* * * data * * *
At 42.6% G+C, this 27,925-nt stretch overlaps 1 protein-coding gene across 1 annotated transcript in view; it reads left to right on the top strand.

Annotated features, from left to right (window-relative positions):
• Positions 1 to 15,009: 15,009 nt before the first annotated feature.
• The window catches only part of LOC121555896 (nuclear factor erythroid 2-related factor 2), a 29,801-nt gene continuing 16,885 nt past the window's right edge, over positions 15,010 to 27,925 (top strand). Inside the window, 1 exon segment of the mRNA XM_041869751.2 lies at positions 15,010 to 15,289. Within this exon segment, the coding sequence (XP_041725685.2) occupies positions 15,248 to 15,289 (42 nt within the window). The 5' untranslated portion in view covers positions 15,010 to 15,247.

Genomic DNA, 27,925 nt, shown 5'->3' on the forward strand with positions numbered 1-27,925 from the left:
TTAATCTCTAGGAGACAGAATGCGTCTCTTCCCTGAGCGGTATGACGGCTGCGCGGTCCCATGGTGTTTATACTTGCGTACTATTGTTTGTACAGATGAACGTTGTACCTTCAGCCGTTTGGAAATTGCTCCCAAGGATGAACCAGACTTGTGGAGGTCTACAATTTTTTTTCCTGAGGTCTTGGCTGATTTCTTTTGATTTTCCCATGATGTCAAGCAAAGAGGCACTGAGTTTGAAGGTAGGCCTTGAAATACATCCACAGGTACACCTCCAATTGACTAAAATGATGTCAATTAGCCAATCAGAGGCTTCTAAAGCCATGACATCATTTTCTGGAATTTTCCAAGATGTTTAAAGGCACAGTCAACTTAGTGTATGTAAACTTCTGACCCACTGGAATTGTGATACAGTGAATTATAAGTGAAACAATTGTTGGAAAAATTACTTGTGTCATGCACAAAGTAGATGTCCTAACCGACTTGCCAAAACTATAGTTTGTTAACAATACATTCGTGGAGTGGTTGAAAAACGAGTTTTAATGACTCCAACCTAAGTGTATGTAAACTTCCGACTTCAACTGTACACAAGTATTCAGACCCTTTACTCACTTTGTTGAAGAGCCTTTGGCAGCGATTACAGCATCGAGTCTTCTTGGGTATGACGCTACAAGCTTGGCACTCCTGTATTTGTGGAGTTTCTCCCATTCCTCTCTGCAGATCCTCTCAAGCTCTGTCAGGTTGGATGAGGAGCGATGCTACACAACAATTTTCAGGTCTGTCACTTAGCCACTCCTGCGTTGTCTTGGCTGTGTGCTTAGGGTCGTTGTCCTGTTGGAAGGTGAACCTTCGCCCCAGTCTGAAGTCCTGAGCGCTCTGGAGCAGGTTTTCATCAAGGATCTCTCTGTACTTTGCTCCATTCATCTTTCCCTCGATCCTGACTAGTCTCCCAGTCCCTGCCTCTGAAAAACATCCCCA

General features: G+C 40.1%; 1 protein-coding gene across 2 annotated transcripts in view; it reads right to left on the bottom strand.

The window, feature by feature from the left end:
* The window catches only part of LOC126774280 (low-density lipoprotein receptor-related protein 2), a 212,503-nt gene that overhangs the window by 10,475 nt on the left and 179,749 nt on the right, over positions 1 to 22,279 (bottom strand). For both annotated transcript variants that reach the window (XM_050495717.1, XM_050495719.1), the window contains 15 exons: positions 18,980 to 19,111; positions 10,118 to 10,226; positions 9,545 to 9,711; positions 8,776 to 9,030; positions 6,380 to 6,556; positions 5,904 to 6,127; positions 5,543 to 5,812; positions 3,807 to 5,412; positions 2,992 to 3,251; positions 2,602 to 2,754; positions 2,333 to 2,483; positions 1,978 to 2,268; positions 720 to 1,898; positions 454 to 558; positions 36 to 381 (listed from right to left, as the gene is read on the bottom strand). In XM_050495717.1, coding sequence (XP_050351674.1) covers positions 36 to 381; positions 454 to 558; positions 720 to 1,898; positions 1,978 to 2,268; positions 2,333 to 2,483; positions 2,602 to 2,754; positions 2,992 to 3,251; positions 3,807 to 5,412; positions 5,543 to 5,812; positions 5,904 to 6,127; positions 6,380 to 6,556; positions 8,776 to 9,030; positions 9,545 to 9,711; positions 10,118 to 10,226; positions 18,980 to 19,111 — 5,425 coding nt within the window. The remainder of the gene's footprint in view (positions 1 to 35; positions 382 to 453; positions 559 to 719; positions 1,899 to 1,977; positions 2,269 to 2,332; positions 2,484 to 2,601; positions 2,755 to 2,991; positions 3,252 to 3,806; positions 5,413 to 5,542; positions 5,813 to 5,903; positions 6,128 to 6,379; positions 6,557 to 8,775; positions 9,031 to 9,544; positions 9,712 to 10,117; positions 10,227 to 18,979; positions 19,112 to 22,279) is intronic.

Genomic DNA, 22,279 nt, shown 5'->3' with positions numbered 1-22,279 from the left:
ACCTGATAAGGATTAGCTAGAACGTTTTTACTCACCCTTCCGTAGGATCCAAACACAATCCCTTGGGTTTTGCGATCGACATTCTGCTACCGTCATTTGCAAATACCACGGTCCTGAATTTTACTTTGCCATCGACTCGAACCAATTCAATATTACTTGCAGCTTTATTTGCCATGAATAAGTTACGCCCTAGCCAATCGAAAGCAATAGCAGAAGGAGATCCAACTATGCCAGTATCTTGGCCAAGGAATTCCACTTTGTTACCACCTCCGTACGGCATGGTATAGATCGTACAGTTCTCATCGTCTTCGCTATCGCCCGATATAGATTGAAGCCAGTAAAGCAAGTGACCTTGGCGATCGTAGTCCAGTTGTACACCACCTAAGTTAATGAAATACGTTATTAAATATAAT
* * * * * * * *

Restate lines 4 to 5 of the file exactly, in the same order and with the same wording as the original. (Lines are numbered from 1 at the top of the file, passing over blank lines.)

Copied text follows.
• The window catches only part of LOC121555896 (nuclear factor erythroid 2-related factor 2), a 29,801-nt gene continuing 16,885 nt past the window's right edge, over positions 15,010 to 27,925 (top strand). Inside the window, 1 exon segment of the mRNA XM_041869751.2 lies at positions 15,010 to 15,289. Within this exon segment, the coding sequence (XP_041725685.2) occupies positions 15,248 to 15,289 (42 nt within the window). The 5' untranslated portion in view covers positions 15,010 to 15,247.

Genomic DNA, 27,925 nt, shown 5'->3' on the forward strand with positions numbered 1-27,925 from the left: